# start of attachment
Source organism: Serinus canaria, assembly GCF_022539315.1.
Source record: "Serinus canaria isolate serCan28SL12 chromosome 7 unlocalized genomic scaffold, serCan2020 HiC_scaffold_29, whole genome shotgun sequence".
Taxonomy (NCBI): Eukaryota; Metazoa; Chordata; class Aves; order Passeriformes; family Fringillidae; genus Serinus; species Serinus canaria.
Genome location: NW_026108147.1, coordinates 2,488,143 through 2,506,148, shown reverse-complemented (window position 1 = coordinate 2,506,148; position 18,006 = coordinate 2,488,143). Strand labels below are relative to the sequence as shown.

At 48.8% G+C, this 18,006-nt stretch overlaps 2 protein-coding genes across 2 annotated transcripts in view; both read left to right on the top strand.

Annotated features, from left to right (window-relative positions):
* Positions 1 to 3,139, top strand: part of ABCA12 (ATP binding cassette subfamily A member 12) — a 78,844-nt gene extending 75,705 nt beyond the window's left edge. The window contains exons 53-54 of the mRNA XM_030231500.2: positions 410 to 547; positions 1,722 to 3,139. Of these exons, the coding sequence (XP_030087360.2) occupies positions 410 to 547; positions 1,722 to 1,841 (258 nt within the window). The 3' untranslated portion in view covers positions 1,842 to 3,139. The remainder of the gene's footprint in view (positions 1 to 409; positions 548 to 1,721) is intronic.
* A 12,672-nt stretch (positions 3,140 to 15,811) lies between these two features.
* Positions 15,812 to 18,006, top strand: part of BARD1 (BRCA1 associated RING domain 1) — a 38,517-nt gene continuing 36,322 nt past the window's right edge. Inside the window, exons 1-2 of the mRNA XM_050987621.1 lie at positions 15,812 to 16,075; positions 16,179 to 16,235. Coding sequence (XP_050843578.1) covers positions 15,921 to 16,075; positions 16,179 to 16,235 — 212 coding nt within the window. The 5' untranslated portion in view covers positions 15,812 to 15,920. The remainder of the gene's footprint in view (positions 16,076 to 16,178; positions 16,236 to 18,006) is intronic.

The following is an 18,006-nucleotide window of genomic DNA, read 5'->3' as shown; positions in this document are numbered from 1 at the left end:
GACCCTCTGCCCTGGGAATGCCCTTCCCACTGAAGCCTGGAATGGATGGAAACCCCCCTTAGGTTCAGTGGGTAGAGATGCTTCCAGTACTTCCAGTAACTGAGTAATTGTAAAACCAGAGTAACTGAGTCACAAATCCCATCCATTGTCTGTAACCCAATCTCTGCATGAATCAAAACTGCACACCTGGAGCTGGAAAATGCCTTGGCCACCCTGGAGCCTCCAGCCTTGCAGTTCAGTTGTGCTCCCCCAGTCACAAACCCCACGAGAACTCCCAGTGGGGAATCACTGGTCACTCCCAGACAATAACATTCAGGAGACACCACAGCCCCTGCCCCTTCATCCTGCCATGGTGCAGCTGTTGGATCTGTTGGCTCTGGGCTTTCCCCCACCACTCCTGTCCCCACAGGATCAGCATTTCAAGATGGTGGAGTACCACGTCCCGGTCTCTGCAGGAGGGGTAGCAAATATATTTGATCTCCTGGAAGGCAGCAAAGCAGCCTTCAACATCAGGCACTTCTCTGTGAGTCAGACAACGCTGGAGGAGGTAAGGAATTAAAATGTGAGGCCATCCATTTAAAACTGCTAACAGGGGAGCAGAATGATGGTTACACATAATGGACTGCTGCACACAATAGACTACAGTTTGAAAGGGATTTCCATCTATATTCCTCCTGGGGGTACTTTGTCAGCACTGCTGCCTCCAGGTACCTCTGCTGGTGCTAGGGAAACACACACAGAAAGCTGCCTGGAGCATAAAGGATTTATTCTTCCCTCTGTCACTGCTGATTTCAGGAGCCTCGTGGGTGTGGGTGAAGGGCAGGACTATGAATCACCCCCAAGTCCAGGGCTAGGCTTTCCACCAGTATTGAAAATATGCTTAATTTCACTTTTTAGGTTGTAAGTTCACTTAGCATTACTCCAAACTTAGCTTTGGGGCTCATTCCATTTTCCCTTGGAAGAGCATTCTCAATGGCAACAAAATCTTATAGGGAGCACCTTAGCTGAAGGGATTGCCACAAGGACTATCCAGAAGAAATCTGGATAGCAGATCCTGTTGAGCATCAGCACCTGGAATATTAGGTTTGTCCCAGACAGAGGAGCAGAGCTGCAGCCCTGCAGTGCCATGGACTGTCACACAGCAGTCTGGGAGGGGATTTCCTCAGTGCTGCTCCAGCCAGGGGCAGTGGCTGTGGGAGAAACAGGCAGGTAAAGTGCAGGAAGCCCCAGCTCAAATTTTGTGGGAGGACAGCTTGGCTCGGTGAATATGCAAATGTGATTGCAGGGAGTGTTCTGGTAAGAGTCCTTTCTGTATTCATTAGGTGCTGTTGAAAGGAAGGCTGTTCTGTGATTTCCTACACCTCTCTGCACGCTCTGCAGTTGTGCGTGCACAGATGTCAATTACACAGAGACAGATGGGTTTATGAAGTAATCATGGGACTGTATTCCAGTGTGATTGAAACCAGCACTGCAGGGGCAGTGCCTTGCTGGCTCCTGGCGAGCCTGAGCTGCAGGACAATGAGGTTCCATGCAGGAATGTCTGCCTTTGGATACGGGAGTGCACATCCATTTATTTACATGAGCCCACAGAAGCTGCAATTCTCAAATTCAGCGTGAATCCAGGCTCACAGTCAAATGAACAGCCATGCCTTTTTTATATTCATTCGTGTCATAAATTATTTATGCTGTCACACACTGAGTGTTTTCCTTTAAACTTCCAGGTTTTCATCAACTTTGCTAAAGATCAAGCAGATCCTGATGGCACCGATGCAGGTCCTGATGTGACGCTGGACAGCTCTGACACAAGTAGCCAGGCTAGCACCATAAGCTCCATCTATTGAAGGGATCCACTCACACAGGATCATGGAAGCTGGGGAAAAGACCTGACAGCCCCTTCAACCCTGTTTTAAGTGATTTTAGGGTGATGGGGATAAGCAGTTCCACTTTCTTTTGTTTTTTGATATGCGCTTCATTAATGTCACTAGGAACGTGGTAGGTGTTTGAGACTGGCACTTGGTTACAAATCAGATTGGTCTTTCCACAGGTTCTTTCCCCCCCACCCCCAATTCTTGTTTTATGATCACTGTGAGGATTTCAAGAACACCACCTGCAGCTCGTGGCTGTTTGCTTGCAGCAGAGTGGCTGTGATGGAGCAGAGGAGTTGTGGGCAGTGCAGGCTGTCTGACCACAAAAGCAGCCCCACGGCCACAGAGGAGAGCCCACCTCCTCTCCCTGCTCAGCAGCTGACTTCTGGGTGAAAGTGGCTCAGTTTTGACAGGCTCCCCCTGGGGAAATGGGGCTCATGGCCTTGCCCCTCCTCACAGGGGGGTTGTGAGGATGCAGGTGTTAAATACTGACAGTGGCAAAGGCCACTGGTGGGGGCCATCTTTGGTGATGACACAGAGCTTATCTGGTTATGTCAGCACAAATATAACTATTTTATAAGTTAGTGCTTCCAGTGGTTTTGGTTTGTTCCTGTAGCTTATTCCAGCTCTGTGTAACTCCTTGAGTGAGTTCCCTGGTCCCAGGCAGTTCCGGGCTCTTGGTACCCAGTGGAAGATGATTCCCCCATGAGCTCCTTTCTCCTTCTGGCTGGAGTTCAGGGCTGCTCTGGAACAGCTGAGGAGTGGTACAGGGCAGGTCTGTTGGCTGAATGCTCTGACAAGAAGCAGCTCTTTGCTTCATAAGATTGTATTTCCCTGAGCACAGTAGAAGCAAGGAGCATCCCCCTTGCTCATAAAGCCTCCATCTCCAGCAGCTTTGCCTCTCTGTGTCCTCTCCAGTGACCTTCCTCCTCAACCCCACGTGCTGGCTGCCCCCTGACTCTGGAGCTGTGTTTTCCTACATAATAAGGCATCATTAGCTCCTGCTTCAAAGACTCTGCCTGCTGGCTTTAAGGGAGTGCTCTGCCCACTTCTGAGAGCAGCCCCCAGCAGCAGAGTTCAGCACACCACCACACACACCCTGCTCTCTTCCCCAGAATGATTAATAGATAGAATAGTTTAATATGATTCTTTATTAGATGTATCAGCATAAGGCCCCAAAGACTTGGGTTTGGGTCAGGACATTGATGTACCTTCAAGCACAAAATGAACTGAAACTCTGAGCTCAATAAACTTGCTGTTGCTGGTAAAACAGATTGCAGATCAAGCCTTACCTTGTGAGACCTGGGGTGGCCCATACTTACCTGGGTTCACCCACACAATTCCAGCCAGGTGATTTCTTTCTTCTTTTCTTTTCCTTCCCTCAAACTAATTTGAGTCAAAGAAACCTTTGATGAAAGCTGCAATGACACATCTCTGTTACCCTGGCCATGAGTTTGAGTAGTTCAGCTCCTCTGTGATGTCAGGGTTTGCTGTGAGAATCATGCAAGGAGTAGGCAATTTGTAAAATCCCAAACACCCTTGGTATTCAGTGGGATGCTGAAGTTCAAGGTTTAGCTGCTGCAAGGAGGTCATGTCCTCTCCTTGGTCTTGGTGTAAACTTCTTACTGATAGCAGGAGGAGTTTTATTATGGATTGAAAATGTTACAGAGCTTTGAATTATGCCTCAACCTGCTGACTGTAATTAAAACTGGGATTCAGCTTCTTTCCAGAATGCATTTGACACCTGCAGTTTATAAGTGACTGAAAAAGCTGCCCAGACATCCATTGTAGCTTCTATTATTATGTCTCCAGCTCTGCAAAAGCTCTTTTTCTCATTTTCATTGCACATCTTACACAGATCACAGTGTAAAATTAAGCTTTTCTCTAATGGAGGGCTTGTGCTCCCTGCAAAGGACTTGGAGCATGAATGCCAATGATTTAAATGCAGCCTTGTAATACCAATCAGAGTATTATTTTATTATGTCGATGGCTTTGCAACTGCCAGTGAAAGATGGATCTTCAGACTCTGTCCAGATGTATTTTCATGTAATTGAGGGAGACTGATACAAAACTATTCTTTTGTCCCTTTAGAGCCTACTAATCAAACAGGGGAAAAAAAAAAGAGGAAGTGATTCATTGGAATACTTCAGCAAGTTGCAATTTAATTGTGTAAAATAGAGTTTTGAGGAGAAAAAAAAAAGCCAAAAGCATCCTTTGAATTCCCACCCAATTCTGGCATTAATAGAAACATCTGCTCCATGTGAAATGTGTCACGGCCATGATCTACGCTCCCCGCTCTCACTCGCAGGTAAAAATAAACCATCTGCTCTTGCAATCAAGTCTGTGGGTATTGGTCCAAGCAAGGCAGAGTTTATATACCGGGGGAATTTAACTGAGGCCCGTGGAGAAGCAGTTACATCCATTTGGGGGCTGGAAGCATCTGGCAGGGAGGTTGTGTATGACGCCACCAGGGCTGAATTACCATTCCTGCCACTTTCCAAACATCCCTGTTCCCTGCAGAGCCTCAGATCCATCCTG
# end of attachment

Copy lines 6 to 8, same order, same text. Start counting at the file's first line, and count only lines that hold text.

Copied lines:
Annotated features, from left to right (window-relative positions):
* Positions 1 to 3,139, top strand: part of ABCA12 (ATP binding cassette subfamily A member 12) — a 78,844-nt gene extending 75,705 nt beyond the window's left edge. The window contains exons 53-54 of the mRNA XM_030231500.2: positions 410 to 547; positions 1,722 to 3,139. Of these exons, the coding sequence (XP_030087360.2) occupies positions 410 to 547; positions 1,722 to 1,841 (258 nt within the window). The 3' untranslated portion in view covers positions 1,842 to 3,139. The remainder of the gene's footprint in view (positions 1 to 409; positions 548 to 1,721) is intronic.
* A 12,672-nt stretch (positions 3,140 to 15,811) lies between these two features.